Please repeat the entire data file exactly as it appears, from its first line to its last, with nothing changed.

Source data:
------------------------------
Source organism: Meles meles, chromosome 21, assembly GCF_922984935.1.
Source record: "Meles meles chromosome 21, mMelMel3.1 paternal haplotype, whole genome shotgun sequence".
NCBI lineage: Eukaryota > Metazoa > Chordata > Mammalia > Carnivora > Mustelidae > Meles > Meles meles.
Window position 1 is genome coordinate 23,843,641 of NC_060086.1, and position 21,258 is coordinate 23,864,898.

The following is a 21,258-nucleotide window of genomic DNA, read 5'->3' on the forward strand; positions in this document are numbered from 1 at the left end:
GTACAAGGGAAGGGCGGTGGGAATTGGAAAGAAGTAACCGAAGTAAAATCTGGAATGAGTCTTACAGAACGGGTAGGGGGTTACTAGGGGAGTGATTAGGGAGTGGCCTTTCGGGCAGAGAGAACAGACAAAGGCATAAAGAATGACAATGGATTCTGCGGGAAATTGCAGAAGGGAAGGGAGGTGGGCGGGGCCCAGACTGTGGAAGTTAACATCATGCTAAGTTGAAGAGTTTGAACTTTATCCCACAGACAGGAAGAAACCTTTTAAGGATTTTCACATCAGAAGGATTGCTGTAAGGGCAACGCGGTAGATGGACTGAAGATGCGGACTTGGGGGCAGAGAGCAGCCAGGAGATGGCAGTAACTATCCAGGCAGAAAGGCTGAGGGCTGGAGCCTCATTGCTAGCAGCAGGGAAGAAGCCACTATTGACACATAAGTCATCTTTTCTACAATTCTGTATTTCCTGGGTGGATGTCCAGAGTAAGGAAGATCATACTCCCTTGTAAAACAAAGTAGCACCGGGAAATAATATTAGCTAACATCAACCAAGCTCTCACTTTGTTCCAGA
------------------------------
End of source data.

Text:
Source organism: Meles meles, chromosome 21, assembly GCF_922984935.1.
Source record: "Meles meles chromosome 21, mMelMel3.1 paternal haplotype, whole genome shotgun sequence".
NCBI lineage: Eukaryota > Metazoa > Chordata > Mammalia > Carnivora > Mustelidae > Meles > Meles meles.
Window position 1 is genome coordinate 23,843,641 of NC_060086.1, and position 21,258 is coordinate 23,864,898.

The following is a 21,258-nucleotide window of genomic DNA, read 5'->3' on the forward strand; positions in this document are numbered from 1 at the left end:
GTACAAGGGAAGGGCGGTGGGAATTGGAAAGAAGTAACCGAAGTAAAATCTGGAATGAGTCTTACAGAACGGGTAGGGGGTTACTAGGGGAGTGATTAGGGAGTGGCCTTTCGGGCAGAGAGAACAGACAAAGGCATAAAGAATGACAATGGATTCTGCGGGAAATTGCAGAAGGGAAGGGAGGTGGGCGGGGCCCAGACTGTGGAAGTTAACATCATGCTAAGTTGAAGAGTTTGAACTTTATCCCACAGACAGGAAGAAACCTTTTAAGGATTTTCACATCAGAAGGATTGCTGTAAGGGCAACGCGGTAGATGGACTGAAGATGCGGACTTGGGGGCAGAGAGCAGCCAGGAGATGGCAGTAACTATCCAGGCAGAAAGGCTGAGGGCTGGAGCCTCATTGCTAGCAGCAGGGAAGAAGCCACTATTGACACATAAGTCATCTTTTCTACAATTCTGTATTTCCTGGGTGGATGTCCAGAGTAAGGAAGATCATACTCCCTTGTAAAACAAAGTAGCACCGGGAAATAATATTAGCTAACATCAACCAAGCTCTCACTTTGTTCCAGA